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A Woman of Paris A Woman of Paris

Charles Chaplin / USA / 1923 / 89 min

We mark the centenary of the cinema on Kolodvorska street with an exceptional film by one of the greatest icons of the white screen, released the same year the projector of Ljubljanski kino Dvor was first ignited. Charles Chaplin wrote and directed his first serious drama, that –against all expectations— did not star the Tramp. The world premiere of the digitally restored version with a new score took place at this year’s Berlinale.


Against the wishes of their tyrannical parents, Jean and Marie decide to elope to Paris. The sudden death of Jean’s father makes it impossible for him to meet her at the station, and Marie heads for Paris alone. A year later, Jean finds her in the arms of Pierre, a rich and decadent playboy… and tragedy ensues...

“In my first serious drama, A Woman of Paris, I’ve striven for realism, true to life. What you will see is life as I personally see it – the beauty – the sadness – the touches – the gaiety, all of which are necessary to make life interesting. /…/ My first thoughts have been to entertain you. The story is intimate, simple and human, presenting a problem as old as the ages – showing it with as much truth as I am allowed to put into it – giving it a treatment as near realism as I have been able to devise. I do not wish that A Woman of Paris should appear as a preachment, nor am I expounding a sort of philosophy, unless it be an appeal for a better understanding of human frailties.”
- Charles Chaplin

“At first it was simply a job and a good part. Within a few days I realized that I was going to learn more about acting from Chaplin than I had ever learned from any director. /…/ The word ‘genius’ is used very carelessly in Hollywood, but when it is said of Chaplin, it is always with a special note of sincerity. If Hollywood has ever produced a genius, Chaplin is certainly first choice.”
- Adolphe Menjou

 “Discovering A Woman of Paris on the big screen must have been powerful, very powerful.”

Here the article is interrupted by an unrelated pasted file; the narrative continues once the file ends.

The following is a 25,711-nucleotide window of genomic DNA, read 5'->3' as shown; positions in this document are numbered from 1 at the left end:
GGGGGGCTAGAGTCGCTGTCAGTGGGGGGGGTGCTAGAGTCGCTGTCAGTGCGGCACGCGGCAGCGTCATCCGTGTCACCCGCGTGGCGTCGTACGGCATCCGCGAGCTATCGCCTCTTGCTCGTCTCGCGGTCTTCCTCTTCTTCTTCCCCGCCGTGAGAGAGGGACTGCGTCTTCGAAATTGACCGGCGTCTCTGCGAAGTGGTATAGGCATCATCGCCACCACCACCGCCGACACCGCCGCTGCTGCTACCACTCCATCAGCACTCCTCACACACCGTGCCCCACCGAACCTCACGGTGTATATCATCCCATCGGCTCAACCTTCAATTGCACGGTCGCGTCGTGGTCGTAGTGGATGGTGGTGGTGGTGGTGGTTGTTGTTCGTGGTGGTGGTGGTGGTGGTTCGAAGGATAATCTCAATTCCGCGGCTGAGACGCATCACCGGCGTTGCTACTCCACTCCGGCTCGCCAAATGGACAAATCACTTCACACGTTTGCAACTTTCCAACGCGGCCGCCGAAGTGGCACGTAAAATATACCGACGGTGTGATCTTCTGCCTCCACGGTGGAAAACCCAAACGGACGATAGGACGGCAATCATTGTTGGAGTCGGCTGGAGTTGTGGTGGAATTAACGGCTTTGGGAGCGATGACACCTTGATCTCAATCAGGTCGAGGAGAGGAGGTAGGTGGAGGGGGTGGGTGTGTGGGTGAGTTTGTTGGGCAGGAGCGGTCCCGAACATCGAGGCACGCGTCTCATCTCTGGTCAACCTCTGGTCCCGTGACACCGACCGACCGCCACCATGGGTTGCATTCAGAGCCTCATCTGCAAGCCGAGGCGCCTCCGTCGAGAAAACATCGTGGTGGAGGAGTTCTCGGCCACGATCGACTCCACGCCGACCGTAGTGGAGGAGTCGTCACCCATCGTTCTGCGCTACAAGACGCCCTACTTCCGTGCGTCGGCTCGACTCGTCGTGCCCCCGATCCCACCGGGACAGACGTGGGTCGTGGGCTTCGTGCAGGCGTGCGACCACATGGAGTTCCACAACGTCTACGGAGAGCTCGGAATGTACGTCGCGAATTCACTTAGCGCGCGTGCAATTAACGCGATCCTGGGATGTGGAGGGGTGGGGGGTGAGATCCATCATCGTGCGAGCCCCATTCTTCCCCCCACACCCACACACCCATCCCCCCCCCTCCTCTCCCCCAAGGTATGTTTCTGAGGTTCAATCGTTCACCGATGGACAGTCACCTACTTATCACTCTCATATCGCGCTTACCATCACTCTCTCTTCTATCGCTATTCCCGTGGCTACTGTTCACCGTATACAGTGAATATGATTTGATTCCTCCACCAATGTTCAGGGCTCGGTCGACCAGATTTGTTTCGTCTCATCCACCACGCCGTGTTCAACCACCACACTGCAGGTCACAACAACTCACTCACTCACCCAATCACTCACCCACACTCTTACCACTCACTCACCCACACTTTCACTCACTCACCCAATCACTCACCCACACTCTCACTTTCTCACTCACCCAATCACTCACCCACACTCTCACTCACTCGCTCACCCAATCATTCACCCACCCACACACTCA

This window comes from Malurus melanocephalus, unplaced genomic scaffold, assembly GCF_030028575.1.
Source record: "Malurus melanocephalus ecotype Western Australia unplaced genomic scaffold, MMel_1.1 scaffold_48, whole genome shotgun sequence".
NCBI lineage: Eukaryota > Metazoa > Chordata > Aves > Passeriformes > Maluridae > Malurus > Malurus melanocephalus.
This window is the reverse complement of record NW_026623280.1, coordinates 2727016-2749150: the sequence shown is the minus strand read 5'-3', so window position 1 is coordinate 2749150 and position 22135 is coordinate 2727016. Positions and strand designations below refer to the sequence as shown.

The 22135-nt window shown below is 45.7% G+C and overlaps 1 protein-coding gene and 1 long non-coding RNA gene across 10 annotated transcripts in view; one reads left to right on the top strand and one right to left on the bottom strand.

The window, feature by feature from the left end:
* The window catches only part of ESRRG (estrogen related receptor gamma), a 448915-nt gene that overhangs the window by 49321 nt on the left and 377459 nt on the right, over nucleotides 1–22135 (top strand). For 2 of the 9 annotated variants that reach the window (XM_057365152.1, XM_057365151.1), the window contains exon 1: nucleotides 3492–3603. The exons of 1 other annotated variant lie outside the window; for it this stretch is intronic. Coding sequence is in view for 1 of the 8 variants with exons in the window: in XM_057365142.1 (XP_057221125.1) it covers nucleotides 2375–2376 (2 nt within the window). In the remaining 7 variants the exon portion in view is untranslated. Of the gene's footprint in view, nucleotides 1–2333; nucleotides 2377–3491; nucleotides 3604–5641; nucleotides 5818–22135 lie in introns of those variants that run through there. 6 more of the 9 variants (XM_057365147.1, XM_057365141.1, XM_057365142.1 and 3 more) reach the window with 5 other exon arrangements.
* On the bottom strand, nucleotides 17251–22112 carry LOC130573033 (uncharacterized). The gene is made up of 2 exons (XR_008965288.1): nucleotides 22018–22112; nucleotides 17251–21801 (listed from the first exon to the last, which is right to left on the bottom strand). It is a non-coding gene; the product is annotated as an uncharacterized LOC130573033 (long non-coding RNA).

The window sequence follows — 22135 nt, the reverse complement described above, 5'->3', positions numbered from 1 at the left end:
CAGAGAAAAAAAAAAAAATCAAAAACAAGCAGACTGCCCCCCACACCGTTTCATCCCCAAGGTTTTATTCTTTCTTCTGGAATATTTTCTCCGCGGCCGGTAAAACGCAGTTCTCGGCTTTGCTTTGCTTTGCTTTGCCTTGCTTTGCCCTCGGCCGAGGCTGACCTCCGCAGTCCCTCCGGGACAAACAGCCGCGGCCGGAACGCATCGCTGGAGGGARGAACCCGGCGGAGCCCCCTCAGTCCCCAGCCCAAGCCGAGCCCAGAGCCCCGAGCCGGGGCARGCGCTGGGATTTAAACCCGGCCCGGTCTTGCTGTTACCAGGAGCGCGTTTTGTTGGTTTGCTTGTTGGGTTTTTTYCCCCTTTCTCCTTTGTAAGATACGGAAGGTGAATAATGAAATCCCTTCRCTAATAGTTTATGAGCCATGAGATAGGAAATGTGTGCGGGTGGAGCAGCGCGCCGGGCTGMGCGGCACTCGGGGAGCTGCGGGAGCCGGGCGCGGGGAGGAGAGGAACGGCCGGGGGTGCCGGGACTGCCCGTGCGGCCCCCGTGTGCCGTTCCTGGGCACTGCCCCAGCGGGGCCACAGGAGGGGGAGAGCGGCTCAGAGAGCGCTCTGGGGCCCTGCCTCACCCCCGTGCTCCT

- Martin Scorsese

“A masterpiece of simplicity and naturalness /…/ told in a new and distinctive screen form.”
Motion Picture News and Exhibitors Trade Review, 1923

“There is more real genius in Charles Chaplin’s A Woman of Paris than in any picture I have ever seen /…/ Charles Chaplin has proved many times that he understands humanity; he has leavened his hilariously broad comedy with elements of poignant tragedy. He has caught and conveyed the contrast between joy and sorrow which makes existence on this terrestrial ball as interesting as it is.”
- Robert Sherwood, New York Herald, 1923

“Mr. Chaplin /…/ has not done anything radical or anything esoteric. He has merely used his intelligence to the highest degree, an act which has ceased to be expected of motion pictures people for many years. /…/ A Woman of Paris has the one quality almost every other motion picture that has been made to date lacks – restraint. /…/ The result is a picture of dignity and intelligence and the effect is startling because it is so unusual.”
- Exceptional Photoplays, 1923

“[Chaplin’s] genius lies in the power to draw a character so vividly by showing its relation to everyday affairs that every member of the audience will supply for himself its right reaction to matters of moment. Chaplin makes the spectator’s imagination a creative force in all his drama. /…/ A Woman of Paris is a remarkable film, an historic film, a film to see and consider.”
- CA Lejeune, The Guardian, 1925

“One does not truly know the work of Chaplin until one has had the good fortune to see this rediscovered masterpiece.”
- Vincent Canby, The New York Times, 1978

“/…/ the film is anything but a morality play; it digs into and transcends the moral conventions and bourgeois respectability which Chaplin had already targeted in his comedies. It was praised by the critics for its sophisticated psychological analysis, “worthy of Ibsen or Maupassant”, and for the “Cartesian scepticism” which elevated its author to the status of “philosopher of human nature”. One hundred years after its release, it remains a Chaplin film ripe for rediscovery.”
- Cecilia Cenciarelli, Cinema ritrovato, 2023

“The press was ecstatic. Neither Chaplin nor anyone else had ever received such unanimous praise for a film. But alas the audience did not share the enthusiasm of the critics. Never had a Chaplin film done such bad business. It seemed that people were not prepared to pay their cents to see a film in which their idol did not appear. Few even recognised him in his bit part as the porter - though these few seconds were a high spot wherever the film was shown.
At the very end of his life, Chaplin tried again with the film. At 86 years old, aided by the arranger Eric James, he created and recorded a new musical score. It was to be mark his last days in a film studio and the final work in an astonishing creative life that had spanned eight decades. Perhaps too it was a kind of reconciliation with a film which the public had rejected, though he himself remained intensely and justifiably proud of it.”
- David Robinson

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